Friday, February 16, 2018

Thoughts On Chinese New Year

I was talking to Ryan today about  Chinese New Year, and why it's so important to me, and why I make such a big deal about it every year. Here's some of what I processed with him, to process with you all, blog readers.

We used to go to the lion dance with Popo (my grandma) and uncles. I remember it was terrifying - even though I knew it was men under the costume, the big eyes scared me, and giving the lion money was the bravest thing I ever did as a kid. And then the lion would tear up and orange, and spit it at you! I don't remember how many times we saw that, but it was definitely more than one. And Popo give us lucky money in red envelopes. The week when Chinese new year and valentines day were the same were my favorites as a kid (like this year!). I'd get $2, one for Valentine's Day from Bestemor (my Dad's Danish mom) and one for Chinese New Year from Popo (my Mom's Cantonese mom).

There are a few things that make me feel super Chinese... dim sum, duck and Chinese New Year are the three highlights. (and jok after Thanksgiving). Sometimes other things, like eating tripe and chicken feet and liking desserts with bean paste come up as well, but those are the main three.

In particular, Chinese New Year makes me a little sad. I guess I make a big deal out of Chinese new year because it feels like a way to honor my grandma, a little.

My relationship with my grandma was good - I always knew she loved me because of how she fed me (she was an amazing cook and my Chinese food pales in comparison). She gave me lucky money for my birthday and for Chinese New Year, she always had a treat for me in her purse (candy or fruit), even just how she'd touch my hair showed she loved me, but she didn't speak English very well, and as a kid, I wasn't patient enough to listen carefully, so it wasn't a very deep relationship. So on Chinese New Year I think about how much of her culture and life I don't know about, and I try to make an effort to preserve what little I do remember, like red envelopes, dumplings, and oranges on Chinese New Year. It's important, but also a little sad that I don't know more to remember about her.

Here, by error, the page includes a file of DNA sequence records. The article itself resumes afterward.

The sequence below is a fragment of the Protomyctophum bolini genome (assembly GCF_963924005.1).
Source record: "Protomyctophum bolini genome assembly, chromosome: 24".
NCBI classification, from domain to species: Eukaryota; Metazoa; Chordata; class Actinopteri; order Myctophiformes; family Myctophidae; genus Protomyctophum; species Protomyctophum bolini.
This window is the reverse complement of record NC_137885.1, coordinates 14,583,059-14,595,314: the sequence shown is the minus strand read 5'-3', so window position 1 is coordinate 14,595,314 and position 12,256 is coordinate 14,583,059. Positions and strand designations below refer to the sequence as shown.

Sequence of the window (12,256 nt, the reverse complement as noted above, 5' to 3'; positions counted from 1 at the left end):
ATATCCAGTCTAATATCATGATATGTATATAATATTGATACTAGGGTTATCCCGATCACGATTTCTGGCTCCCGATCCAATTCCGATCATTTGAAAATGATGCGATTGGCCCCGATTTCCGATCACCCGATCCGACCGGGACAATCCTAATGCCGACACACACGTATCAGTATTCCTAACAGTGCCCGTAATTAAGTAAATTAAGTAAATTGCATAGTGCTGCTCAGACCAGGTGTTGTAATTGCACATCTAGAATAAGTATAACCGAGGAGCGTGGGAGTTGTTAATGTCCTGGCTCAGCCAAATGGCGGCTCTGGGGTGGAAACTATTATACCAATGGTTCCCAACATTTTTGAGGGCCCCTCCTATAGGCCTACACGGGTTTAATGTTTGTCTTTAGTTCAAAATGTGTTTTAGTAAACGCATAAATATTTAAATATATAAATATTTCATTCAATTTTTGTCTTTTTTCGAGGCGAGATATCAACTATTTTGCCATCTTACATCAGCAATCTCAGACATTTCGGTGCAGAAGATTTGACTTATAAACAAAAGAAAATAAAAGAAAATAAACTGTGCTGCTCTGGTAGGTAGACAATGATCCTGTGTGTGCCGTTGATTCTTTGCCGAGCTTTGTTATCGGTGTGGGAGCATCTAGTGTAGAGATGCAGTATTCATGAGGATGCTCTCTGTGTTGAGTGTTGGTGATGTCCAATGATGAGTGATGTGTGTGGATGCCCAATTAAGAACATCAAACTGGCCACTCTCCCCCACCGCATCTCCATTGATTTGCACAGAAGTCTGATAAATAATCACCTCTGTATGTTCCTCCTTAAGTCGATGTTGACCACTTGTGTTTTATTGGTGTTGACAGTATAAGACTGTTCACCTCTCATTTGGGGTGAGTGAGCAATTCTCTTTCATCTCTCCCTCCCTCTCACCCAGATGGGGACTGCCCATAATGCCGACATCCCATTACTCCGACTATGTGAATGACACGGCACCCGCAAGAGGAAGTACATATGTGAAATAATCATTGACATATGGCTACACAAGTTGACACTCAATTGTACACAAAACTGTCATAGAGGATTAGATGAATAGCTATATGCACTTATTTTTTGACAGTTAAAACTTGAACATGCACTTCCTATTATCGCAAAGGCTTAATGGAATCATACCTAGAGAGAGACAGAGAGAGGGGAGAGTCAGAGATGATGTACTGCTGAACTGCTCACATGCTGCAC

I was talking to my sisters Charissa and Isabel about it on the phone yesterday. They don't remember what she did at Chinese New Year at all. They don't know their zodiac signs by heart like I did (but we looked it up and learned that this year, the year of the Dog, is Charissa's zodiac year). I'm trying to preserve it, for myself and my sisters. I hung a red Chinese knot on my front door this morning. Red is supposed to "scare evil spirits away from the house". Ryan and I ate oranges and dumplings and long-life noodles tonight. I had red envelopes for my sisters, and my neighbor's children. I told my co-workers that it's Chinese New Year, to remind them that I come from Chinese roots, and I'm proud of that. I'm proud of being Chinese, and I loved my grandma, so I'm celebrating the Year of the Dog today. Gong Hey Fat Choy!

Wednesday, February 14, 2018

5 things I love about Ryan

Dear blog-readers, for Valentine's Day I thought I'd post a sappy list of reasons I love my spouse. He doesn't read my blog so he won't see it, but the rest of you will know. They may not seem especially specific but they are things I value in him.

1) He's a protector
My spouse has this urge to protect people who he thinks are unfairly treated. I call it his "defender" or "white knight" tendency. He will always take the side of a person who is being picked on. This comes up most notably when we're volunteering for church nursery and he has a keen eye for figuring out who the "popular" three year olds are and which ones need a little extra attention, but applies beyond just kids. He's incredibly loyal to people he cares about and defends them above all.

2) He's a committed learner
When Ryan sets his mind to learning about something, he really learns it, and understands it, and works to get better at the things he's learned. He studies even though he's not in school anymore. For example, right now he's studying tax law because he's a volunteer tax preparer for low-income families and he wants to make sure he does it right.

3) He's health-conscious (& sexy!)
I would not workout as much as I do without Ryan. He's committed to taking care of himself through running and other exercise and it's inspiring (though admittedly sometimes annoying) me to be better myself. And of course, being fit makes him pretty easy on the eyes. ;)